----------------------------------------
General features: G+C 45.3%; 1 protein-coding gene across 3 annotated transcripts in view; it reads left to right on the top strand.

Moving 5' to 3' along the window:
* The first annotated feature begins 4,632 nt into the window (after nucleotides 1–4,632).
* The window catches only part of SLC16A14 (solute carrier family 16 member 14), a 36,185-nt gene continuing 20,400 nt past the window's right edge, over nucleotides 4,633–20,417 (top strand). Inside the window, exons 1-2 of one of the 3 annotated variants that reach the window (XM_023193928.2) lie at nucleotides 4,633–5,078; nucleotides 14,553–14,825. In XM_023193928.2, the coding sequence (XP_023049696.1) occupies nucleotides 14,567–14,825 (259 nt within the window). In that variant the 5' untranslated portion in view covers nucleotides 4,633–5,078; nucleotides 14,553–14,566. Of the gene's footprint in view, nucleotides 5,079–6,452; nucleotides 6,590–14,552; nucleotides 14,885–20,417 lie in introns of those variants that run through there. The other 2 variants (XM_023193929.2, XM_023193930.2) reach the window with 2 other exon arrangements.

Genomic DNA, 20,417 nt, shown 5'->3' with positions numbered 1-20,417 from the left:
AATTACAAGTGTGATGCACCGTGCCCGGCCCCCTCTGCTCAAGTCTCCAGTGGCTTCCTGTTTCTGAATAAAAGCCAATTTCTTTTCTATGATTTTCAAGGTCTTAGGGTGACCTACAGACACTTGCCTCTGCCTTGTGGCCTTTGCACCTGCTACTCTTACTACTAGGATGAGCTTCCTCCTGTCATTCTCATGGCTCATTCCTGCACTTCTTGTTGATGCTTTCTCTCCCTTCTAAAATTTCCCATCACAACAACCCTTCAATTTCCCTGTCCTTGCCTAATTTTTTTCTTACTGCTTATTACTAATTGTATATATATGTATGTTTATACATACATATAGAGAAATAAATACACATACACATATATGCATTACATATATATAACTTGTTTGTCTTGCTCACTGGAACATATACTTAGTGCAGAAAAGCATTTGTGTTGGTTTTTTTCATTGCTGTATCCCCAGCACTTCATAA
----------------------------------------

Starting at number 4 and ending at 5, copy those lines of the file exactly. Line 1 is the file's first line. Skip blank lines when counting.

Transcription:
* The window catches only part of SLC16A14 (solute carrier family 16 member 14), a 36,185-nt gene continuing 20,400 nt past the window's right edge, over nucleotides 4,633–20,417 (top strand). Inside the window, exons 1-2 of one of the 3 annotated variants that reach the window (XM_023193928.2) lie at nucleotides 4,633–5,078; nucleotides 14,553–14,825. In XM_023193928.2, the coding sequence (XP_023049696.1) occupies nucleotides 14,567–14,825 (259 nt within the window). In that variant the 5' untranslated portion in view covers nucleotides 4,633–5,078; nucleotides 14,553–14,566. Of the gene's footprint in view, nucleotides 5,079–6,452; nucleotides 6,590–14,552; nucleotides 14,885–20,417 lie in introns of those variants that run through there. The other 2 variants (XM_023193929.2, XM_023193930.2) reach the window with 2 other exon arrangements.

Genomic DNA, 20,417 nt, shown 5'->3' with positions numbered 1-20,417 from the left: